Syria declares Western ambassadors unwelcome

 
US ambassador to Syria Robert Ford (file) The US ambassador to Syria, Robert Ford, was withdrawn over fears for his safety in October

Syria has declared as unwelcome the ambassadors of several Western states, a week after governments around the world expelled its top diplomats.

The US, UK, French and Turkish envoys were among those designated "personae non gratae". Many have already left.

President Bashar al-Assad has blamed outside powers for Syria's divisions.

Meanwhile, the UN has said the Syrian government has agreed to allow aid agencies to enter the four provinces that have seen the most violence.

"This agreement was secured in Damascus with the government there, in writing," John Ging, the director of operations for UN Office for the Coordination of Humanitarian Affairs (OCHA) told reporters in Geneva after a meeting of the Syrian Humanitarian Forum.

"Freedom of movement, unimpeded access for humanitarian action within Syria, is what it's all about now. The good faith of the [Syrian] government will be tested on this issue today, tomorrow and every day," he added.

Procedures would be streamlined for granting visas to staff from nine UN agencies and seven international NGOs, Mr Ging said. The UN will open field offices in the provinces of Deraa, Deir al-Zour, Homs and Idlib.

Annan's six-point peace plan

1. Syrian-led political process to address the aspirations and concerns of the Syrian people

2. UN-supervised cessation of armed violence in all its forms by all parties to protect civilians

3. All parties to ensure provision of humanitarian assistance to all areas affected by the fighting, and implement a daily two-hour humanitarian pause

4. Authorities to intensify the pace and scale of release of arbitrarily detained persons

5. Authorities to ensure freedom of movement throughout the country for journalists

6. Authorities to respect freedom of association and the right to demonstrate peacefully

The UN has been trying for months to get its aid workers into Syria, but with little success, reports the BBC's Imogen Foulkes in Geneva. Visa applications have been delayed or denied, and supplies of aid blocked.

The UN estimates that one million people are in need of assistance inside Syria, and that the number will likely increase after further assessments.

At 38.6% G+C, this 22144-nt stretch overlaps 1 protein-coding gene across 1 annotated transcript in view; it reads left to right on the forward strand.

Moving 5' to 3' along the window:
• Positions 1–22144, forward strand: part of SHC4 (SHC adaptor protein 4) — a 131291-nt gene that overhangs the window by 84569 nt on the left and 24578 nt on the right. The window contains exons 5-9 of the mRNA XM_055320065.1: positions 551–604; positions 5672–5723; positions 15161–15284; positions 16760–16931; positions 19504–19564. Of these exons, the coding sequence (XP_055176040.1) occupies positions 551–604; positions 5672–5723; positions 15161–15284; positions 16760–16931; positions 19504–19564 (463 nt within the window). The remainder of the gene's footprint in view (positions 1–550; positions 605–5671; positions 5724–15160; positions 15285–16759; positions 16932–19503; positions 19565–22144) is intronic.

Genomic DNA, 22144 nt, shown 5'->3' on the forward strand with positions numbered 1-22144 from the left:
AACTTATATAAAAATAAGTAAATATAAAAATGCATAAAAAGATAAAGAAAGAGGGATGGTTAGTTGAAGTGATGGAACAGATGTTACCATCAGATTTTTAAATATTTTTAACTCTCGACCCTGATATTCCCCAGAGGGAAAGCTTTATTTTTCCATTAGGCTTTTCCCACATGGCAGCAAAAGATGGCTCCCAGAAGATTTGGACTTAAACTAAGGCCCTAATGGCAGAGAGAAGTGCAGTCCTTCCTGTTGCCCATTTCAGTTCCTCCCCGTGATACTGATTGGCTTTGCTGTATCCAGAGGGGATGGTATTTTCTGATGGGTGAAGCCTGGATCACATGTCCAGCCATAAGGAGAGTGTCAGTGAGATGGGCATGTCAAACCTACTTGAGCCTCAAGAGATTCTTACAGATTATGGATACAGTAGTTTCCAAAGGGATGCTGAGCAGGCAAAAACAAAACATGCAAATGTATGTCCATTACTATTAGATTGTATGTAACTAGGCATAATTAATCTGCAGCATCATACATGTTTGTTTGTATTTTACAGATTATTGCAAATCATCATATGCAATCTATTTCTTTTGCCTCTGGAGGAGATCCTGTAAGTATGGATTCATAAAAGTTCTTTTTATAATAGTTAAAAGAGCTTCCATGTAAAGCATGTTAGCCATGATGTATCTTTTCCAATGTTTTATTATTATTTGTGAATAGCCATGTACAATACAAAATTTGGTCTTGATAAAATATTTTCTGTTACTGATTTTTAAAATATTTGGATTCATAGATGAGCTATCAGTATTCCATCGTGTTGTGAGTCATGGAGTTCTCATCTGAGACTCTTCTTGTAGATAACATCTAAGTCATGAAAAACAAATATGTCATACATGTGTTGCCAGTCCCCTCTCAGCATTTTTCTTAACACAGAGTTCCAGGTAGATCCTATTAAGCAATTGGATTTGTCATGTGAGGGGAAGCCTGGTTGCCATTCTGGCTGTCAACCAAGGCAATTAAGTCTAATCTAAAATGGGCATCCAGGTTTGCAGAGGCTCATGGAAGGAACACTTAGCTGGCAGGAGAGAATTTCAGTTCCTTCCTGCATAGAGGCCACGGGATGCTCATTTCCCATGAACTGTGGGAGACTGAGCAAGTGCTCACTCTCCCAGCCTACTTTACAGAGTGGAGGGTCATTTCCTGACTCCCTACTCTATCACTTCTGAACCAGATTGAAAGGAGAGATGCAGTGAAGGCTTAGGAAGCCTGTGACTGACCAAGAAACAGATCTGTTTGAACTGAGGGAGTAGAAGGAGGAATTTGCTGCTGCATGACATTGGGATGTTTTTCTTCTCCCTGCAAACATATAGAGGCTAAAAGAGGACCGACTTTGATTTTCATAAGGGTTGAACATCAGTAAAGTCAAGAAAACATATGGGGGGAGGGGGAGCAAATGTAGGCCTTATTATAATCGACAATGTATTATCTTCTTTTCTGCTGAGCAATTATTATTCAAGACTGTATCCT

In a separate development, Russian President Vladimir Putin and his Chinese counterpart, Hu Jintao, urged the international community to continue to support the peace plan negotiated by the UN and Arab League envoy to Syria, Kofi Annan, Chinese state TV said.

But Saudi Arabia's foreign minister said Gulf Arab states had "begun to lose hope in the possibility of reaching a solution... within this framework".

Mr Annan is to address the UN Security Council in New York on Thursday. He is believed to want a "serious review" of efforts to implement his plan.

'Importance of dialogue'

Last week, at least 13 countries expelled top Syrian diplomats in protest at the massacre of more than 100 people, including 49 children, in the Houla area of Homs province. Turkey expelled all Syrian embassy staff.

Start Quote

We hope the countries that initiated these steps will adopt those principles, which would allow relations to return to normal again”

End Quote Syrian foreign ministry

In what it described as a reciprocal move on Tuesday, the Syrian government announced that 17 diplomats from the US, UK, Switzerland, France, Italy, Spain, Belgium, Bulgaria, Germany and Canada were now considered "personae non gratae".

All Turkish diplomatic staff were also declared unwelcome.

"The Syrian Arab Republic still believes in the importance of dialogue based on principles of equality and mutual respect," a foreign ministry statement said.

"We hope the countries that initiated these steps will adopt those principles, which would allow relations to return to normal again."

The BBC's Jim Muir in Beirut says it will be a long time before the Western states are prepared to re-establish diplomatic ties.

US ambassador Robert Ford was called back to Washington in October over fears for his safety, while all British embassy staff were withdrawn in March on security grounds.

France also closed its embassy that month in protest at the "scandalous" repression of dissent by the government.

Heavy clashes

On Sunday, President Assad told parliament that Syria was facing not an internal crisis but an external war, waged against it because of its support for resistance to Israel.

Locals inspect the remains of a destroyed Syrian army tank in the town of Ariha (4 June 2012) There have been fierce clashes between soldiers and armed rebels in Syria in recent days